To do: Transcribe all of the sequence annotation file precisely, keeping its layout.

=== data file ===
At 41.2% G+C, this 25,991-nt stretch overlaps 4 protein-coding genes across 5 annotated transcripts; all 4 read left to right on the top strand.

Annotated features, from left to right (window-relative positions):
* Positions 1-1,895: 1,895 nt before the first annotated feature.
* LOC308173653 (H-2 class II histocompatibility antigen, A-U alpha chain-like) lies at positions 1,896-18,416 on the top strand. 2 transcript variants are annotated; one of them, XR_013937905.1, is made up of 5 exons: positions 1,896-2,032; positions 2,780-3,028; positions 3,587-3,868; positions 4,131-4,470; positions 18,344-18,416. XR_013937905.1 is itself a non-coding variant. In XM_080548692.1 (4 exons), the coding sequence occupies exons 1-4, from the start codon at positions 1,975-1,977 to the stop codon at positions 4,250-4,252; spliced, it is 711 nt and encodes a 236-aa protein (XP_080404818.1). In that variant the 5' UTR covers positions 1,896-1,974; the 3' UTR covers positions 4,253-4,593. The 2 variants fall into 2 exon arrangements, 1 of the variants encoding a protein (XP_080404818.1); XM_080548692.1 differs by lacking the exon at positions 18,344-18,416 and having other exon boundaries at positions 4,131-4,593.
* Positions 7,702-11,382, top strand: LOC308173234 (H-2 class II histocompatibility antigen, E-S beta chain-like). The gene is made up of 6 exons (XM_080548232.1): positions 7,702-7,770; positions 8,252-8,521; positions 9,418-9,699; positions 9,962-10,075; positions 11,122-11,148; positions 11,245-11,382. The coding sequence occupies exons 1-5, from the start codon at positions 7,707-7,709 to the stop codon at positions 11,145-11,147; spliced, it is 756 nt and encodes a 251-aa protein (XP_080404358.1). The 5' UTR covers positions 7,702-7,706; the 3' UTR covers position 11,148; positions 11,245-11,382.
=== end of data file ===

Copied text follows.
At 41.2% G+C, this 25,991-nt stretch overlaps 4 protein-coding genes across 5 annotated transcripts; all 4 read left to right on the top strand.

Annotated features, from left to right (window-relative positions):
* Positions 1-1,895: 1,895 nt before the first annotated feature.
* LOC308173653 (H-2 class II histocompatibility antigen, A-U alpha chain-like) lies at positions 1,896-18,416 on the top strand. 2 transcript variants are annotated; one of them, XR_013937905.1, is made up of 5 exons: positions 1,896-2,032; positions 2,780-3,028; positions 3,587-3,868; positions 4,131-4,470; positions 18,344-18,416. XR_013937905.1 is itself a non-coding variant. In XM_080548692.1 (4 exons), the coding sequence occupies exons 1-4, from the start codon at positions 1,975-1,977 to the stop codon at positions 4,250-4,252; spliced, it is 711 nt and encodes a 236-aa protein (XP_080404818.1). In that variant the 5' UTR covers positions 1,896-1,974; the 3' UTR covers positions 4,253-4,593. The 2 variants fall into 2 exon arrangements, 1 of the variants encoding a protein (XP_080404818.1); XM_080548692.1 differs by lacking the exon at positions 18,344-18,416 and having other exon boundaries at positions 4,131-4,593.
* Positions 7,702-11,382, top strand: LOC308173234 (H-2 class II histocompatibility antigen, E-S beta chain-like). The gene is made up of 6 exons (XM_080548232.1): positions 7,702-7,770; positions 8,252-8,521; positions 9,418-9,699; positions 9,962-10,075; positions 11,122-11,148; positions 11,245-11,382. The coding sequence occupies exons 1-5, from the start codon at positions 7,707-7,709 to the stop codon at positions 11,145-11,147; spliced, it is 756 nt and encodes a 251-aa protein (XP_080404358.1). The 5' UTR covers positions 7,702-7,706; the 3' UTR covers position 11,148; positions 11,245-11,382.